Q: What causes bleeding during pregnancy?
Bleeding in pregnancy is more common than you might think, especially in the first trimester. In some cases it's nothing to worry about, while in others it can be a sign of a problem.
Around 20 percent of women experience some bleeding or spotting in the first trimester. Common causes include implantation bleeding, which occurs as the fertilized egg implants itself in the lining of the uterus around 10 days after conception, and might look like a very light period. There can be some bleeding between seven to 10 weeks because of a shift in the production of the hormone progesterone from the ovary to the placenta and this is usually not serious. Because pregnancy causes extra blood to flow to the cervix, some women might notice light bleeding after sex or a Pap test. More serious causes of early pregnancy bleeding include infection, ectopic pregnancy, or miscarriage.
Bleeding in the second and third trimester can be more cause for concern. Possible causes include miscarriage, a premature opening of the cervix, problems with the placenta, or preterm labor.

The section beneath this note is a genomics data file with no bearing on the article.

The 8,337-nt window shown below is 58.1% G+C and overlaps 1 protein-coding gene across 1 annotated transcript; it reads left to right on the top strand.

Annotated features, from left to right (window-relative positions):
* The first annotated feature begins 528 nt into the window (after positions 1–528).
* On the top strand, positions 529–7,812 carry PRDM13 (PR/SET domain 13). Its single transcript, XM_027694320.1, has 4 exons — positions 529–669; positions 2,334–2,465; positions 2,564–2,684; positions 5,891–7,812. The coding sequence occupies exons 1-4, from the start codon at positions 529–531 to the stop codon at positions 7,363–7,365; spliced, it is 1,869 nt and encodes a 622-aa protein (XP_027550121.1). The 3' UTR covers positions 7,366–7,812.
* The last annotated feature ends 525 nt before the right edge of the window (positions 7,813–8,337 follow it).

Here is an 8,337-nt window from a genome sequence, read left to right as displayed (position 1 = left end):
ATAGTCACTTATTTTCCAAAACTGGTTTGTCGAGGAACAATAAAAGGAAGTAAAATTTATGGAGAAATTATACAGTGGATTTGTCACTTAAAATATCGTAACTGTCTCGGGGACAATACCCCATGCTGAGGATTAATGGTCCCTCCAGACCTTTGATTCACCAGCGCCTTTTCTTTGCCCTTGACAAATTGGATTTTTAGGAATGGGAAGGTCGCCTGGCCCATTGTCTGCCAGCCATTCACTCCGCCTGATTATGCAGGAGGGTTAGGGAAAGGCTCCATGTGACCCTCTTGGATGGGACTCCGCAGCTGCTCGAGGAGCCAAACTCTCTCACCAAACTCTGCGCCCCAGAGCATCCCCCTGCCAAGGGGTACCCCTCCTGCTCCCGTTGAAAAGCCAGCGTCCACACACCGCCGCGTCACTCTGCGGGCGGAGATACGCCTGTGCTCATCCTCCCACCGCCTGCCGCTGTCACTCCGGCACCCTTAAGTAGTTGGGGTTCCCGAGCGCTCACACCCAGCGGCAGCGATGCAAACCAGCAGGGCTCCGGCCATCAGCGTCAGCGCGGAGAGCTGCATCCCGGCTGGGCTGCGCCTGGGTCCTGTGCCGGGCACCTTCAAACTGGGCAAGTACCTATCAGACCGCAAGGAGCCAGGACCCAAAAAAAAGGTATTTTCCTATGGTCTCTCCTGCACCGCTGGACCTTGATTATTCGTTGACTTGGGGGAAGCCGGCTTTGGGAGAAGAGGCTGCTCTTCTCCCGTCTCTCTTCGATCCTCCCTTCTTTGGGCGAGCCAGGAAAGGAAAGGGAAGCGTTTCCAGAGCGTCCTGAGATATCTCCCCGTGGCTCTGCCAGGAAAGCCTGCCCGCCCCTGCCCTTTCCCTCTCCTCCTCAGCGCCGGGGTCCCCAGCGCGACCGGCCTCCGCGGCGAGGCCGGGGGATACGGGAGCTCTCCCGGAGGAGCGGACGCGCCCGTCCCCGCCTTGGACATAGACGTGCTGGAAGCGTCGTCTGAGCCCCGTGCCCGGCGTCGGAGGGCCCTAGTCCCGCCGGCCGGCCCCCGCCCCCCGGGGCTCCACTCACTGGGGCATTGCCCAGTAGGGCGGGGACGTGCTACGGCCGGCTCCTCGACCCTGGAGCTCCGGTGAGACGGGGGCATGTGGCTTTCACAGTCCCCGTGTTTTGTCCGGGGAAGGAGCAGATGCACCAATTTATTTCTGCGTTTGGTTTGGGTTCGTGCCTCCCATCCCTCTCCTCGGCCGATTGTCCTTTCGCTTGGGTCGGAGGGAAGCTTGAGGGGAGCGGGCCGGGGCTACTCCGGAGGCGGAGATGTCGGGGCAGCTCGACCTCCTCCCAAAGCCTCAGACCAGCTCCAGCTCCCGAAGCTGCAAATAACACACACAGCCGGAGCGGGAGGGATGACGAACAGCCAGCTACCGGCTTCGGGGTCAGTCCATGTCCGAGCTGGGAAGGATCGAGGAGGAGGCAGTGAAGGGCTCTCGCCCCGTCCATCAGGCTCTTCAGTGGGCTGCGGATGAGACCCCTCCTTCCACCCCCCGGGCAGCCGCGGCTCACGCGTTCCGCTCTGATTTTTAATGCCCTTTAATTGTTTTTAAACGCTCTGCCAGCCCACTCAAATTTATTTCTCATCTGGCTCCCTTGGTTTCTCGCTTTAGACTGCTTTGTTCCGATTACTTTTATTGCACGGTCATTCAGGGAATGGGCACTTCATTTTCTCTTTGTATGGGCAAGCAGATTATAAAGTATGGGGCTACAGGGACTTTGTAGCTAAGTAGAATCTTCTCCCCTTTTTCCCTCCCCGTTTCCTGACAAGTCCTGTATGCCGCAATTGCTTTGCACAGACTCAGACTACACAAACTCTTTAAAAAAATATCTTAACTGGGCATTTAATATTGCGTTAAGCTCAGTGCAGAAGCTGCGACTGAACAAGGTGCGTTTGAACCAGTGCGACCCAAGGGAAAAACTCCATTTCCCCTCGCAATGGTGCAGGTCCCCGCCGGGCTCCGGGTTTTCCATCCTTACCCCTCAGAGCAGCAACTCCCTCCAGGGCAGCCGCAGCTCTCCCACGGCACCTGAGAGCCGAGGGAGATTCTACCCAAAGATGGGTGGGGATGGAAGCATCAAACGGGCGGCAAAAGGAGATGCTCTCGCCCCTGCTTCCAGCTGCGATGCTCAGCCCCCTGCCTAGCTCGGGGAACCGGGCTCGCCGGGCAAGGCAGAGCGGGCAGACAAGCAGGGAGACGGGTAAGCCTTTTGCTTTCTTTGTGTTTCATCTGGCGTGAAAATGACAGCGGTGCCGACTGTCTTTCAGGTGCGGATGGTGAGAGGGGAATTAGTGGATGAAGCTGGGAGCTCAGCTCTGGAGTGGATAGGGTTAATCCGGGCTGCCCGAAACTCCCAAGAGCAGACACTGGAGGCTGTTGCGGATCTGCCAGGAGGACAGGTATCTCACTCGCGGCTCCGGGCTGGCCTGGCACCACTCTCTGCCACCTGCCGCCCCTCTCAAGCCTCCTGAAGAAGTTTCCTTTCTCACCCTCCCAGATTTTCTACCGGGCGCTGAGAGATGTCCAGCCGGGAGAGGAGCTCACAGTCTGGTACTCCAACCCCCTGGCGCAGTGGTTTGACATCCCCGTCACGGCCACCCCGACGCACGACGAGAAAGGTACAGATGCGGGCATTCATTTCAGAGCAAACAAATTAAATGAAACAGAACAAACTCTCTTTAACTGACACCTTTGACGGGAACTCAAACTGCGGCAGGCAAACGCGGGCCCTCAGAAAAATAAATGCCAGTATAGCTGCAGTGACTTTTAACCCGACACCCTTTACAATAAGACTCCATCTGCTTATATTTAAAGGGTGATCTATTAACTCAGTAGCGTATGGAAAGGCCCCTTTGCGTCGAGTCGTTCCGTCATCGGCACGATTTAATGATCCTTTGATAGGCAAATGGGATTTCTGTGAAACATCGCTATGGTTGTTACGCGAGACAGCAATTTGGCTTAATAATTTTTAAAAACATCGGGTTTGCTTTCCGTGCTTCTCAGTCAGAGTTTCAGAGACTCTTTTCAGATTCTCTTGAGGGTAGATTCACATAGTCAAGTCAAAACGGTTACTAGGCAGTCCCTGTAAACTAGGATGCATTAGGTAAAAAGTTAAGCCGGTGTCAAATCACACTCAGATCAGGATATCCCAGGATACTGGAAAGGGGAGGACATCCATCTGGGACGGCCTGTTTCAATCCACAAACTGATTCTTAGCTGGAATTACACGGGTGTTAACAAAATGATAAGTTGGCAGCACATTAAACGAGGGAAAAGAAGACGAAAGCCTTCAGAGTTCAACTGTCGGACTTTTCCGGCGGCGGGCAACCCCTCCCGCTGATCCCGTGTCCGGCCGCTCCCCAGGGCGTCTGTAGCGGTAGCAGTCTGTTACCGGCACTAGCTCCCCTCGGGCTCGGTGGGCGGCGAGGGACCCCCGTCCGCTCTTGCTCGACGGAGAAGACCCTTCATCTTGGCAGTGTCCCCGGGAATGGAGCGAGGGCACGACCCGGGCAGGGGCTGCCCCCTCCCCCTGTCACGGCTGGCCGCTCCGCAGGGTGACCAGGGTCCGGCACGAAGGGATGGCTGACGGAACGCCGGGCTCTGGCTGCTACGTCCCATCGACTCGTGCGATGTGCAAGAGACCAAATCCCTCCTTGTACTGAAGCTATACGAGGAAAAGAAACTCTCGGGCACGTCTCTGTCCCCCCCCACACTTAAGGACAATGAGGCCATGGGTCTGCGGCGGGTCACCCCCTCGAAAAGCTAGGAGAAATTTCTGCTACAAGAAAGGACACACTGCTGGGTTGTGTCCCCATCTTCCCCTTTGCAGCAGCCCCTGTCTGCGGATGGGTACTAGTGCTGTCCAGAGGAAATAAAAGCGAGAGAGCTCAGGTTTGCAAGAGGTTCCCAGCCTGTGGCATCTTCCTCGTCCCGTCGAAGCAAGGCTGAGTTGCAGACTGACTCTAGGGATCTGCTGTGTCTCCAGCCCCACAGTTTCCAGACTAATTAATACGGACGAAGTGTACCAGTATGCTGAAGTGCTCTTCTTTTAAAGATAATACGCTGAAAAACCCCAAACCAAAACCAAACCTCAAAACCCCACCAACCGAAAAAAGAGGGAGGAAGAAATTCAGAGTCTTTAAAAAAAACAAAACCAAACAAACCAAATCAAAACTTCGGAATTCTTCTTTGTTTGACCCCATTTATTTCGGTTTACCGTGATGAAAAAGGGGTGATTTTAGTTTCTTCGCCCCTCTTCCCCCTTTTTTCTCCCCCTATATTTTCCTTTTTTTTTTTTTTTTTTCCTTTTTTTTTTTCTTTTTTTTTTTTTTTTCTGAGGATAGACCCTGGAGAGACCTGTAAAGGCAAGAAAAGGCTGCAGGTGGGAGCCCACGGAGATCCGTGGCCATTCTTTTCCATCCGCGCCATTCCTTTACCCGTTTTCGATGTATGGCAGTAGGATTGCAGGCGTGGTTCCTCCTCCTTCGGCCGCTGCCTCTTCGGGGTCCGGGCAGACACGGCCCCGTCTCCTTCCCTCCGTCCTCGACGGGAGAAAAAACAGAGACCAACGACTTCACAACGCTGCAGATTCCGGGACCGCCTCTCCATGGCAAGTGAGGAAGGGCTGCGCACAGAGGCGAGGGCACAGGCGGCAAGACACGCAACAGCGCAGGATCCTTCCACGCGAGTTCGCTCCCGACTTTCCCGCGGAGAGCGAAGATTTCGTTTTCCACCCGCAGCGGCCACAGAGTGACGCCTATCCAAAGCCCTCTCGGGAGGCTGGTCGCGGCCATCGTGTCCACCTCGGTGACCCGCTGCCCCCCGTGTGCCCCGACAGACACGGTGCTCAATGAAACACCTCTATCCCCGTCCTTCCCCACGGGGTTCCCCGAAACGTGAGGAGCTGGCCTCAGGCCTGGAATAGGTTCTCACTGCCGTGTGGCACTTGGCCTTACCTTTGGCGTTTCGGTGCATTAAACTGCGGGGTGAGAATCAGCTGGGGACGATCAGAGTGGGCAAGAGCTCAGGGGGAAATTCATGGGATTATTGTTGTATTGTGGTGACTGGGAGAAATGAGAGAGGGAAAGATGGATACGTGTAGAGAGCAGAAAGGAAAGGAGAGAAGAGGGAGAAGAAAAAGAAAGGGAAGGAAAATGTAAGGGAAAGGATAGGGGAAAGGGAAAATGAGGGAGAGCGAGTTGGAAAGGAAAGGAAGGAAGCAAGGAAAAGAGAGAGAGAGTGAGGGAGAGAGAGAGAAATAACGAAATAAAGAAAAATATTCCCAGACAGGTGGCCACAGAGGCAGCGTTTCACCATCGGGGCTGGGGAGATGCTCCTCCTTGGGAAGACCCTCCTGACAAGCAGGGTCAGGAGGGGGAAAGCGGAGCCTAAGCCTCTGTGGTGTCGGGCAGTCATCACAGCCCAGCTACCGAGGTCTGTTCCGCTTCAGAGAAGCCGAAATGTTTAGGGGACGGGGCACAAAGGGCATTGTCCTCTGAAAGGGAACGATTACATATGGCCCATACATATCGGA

Near the end of pregnancy, it's common to experience light bleeding, and this may be a sign that labor is about to begin.
In general, you should contact your doctor if you experience any bleeding during pregnancy. During the first trimester, you can wait until your next prenatal visit to report any spotting or light bleeding that lasts less than a day. Later on, you should call your doctor the same day if you notice even light bleeding, and you should call your doctor immediately if you experience heavy bleeding at any point in your pregnancy or if the bleeding is associated with any pain.